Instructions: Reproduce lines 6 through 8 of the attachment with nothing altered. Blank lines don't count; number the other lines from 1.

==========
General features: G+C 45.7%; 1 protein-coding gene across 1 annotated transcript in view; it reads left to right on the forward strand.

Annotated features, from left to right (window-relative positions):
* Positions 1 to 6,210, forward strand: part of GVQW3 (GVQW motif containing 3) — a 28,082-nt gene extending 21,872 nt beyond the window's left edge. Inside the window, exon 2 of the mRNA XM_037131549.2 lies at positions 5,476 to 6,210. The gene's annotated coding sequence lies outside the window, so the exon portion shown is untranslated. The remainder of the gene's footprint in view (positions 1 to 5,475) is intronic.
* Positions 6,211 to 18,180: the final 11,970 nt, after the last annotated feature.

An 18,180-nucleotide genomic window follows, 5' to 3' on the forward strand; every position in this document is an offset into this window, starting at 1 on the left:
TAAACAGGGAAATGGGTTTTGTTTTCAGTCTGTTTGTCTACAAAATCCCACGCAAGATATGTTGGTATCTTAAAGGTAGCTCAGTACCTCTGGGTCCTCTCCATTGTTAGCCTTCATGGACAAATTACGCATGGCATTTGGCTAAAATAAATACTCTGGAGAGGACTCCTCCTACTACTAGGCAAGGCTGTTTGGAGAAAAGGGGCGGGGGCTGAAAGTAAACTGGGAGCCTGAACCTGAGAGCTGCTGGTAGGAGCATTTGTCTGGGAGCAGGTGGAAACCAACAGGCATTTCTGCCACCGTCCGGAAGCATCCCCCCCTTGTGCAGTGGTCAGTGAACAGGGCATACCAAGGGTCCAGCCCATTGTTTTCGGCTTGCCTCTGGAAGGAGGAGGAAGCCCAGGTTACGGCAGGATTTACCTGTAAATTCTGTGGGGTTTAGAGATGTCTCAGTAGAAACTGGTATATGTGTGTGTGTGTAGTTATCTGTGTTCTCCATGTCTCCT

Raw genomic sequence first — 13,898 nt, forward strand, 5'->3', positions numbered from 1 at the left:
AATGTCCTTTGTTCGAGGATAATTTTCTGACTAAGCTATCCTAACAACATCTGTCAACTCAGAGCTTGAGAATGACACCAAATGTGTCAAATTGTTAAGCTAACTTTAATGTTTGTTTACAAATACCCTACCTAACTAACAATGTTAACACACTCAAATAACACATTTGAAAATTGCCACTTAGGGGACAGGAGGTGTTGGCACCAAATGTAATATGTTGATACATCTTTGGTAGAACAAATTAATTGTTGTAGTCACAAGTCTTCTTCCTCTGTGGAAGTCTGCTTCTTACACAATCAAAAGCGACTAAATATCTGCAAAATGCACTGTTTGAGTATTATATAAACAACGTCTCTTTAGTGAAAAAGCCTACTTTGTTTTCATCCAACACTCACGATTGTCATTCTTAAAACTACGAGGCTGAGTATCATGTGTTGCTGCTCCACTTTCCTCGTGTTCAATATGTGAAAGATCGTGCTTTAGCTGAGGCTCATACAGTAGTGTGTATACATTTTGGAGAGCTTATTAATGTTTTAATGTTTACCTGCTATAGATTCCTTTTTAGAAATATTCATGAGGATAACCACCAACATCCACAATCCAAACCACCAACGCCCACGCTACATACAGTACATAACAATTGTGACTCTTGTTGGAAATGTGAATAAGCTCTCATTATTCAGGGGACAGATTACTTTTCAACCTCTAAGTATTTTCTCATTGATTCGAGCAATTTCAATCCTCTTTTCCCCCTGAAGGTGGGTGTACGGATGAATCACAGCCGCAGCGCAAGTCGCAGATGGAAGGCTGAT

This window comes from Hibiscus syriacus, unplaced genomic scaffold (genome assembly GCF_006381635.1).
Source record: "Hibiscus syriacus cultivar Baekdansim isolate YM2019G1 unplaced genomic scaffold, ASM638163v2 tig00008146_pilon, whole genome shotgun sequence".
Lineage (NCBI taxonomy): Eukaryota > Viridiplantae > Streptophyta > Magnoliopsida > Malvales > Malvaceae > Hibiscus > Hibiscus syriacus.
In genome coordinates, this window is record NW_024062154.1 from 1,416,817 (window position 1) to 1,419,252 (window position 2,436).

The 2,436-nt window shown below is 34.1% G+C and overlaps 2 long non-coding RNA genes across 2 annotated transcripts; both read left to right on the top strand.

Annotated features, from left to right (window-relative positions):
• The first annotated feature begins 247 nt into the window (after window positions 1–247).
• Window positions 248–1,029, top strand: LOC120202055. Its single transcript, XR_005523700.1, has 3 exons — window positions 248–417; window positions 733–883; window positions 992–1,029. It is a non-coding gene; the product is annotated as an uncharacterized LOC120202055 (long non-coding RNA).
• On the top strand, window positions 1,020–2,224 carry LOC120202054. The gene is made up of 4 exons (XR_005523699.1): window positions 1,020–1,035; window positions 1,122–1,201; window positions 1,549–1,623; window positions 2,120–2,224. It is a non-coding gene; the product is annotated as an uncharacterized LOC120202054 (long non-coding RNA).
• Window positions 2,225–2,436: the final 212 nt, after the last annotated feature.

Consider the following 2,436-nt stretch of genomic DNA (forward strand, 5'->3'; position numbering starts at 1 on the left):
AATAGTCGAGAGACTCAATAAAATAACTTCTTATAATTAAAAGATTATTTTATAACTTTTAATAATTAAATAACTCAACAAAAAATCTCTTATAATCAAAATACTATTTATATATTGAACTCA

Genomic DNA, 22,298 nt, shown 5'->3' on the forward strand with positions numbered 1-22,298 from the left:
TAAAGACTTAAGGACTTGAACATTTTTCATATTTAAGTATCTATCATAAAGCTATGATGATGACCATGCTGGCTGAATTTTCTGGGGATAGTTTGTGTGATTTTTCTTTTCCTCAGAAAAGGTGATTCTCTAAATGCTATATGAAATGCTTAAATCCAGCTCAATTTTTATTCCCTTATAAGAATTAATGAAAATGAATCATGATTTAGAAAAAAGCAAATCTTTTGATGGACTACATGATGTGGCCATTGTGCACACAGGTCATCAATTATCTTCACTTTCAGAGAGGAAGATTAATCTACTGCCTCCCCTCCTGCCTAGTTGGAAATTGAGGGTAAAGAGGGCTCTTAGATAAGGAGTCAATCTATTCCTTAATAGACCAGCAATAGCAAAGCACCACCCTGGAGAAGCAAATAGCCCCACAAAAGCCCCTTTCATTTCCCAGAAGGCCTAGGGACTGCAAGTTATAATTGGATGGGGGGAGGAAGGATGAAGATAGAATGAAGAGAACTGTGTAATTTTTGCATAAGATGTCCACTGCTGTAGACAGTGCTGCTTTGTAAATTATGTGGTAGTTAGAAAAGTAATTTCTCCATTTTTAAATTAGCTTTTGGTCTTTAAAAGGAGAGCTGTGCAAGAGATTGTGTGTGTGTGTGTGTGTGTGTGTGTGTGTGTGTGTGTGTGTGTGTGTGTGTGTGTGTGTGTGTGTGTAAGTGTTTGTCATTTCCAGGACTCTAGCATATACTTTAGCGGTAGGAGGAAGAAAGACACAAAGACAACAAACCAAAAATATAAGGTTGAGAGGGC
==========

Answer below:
TAAACAGGGAAATGGGTTTTGTTTTCAGTCTGTTTGTCTACAAAATCCCACGCAAGATATGTTGGTATCTTAAAGGTAGCTCAGTACCTCTGGGTCCTCTCCATTGTTAGCCTTCATGGACAAATTACGCATGGCATTTGGCTAAAATAAATACTCTGGAGAGGACTCCTCCTACTACTAGGCAAGGCTGTTTGGAGAAAAGGGGCGGGGGCTGAAAGTAAACTGGGAGCCTGAACCTGAGAGCTGCTGGTAGGAGCATTTGTCTGGGAGCAGGTGGAAACCAACAGGCATTTCTGCCACCGTCCGGAAGCATCCCCCCCTTGTGCAGTGGTCAGTGAACAGGGCATACCAAGGGTCCAGCCCATTGTTTTCGGCTTGCCTCTGGAAGGAGGAGGAAGCCCAGGTTACGGCAGGATTTACCTGTAAATTCTGTGGGGTTTAGAGATGTCTCAGTAGAAACTGGTATATGTGTGTGTGTGTAGTTATCTGTGTTCTCCATGTCTCCT

Raw genomic sequence first — 13,898 nt, forward strand, 5'->3', positions numbered from 1 at the left:
AATGTCCTTTGTTCGAGGATAATTTTCTGACTAAGCTATCCTAACAACATCTGTCAACTCAGAGCTTGAGAATGACACCAAATGTGTCAAATTGTTAAGCTAACTTTAATGTTTGTTTACAAATACCCTACCTAACTAACAATGTTAACACACTCAAATAACACATTTGAAAATTGCCACTTAGGGGACAGGAGGTGTTGGCACCAAATGTAATATGTTGATACATCTTTGGTAGAACAAATTAATTGTTGTAGTCACAAGTCTTCTTCCTCTGTGGAAGTCTGCTTCTTACACAATCAAAAGCGACTAAATATCTGCAAAATGCACTGTTTGAGTATTATATAAACAACGTCTCTTTAGTGAAAAAGCCTACTTTGTTTTCATCCAACACTCACGATTGTCATTCTTAAAACTACGAGGCTGAGTATCATGTGTTGCTGCTCCACTTTCCTCGTGTTCAATATGTGAAAGATCGTGCTTTAGCTGAGGCTCATACAGTAGTGTGTATACATTTTGGAGAGCTTATTAATGTTTTAATGTTTACCTGCTATAGATTCCTTTTTAGAAATATTCATGAGGATAACCACCAACATCCACAATCCAAACCACCAACGCCCACGCTACATACAGTACATAACAATTGTGACTCTTGTTGGAAATGTGAATAAGCTCTCATTATTCAGGGGACAGATTACTTTTCAACCTCTAAGTATTTTCTCATTGATTCGAGCAATTTCAATCCTCTTTTCCCCCTGAAGGTGGGTGTACGGATGAATCACAGCCGCAGCGCAAGTCGCAGATGGAAGGCTGAT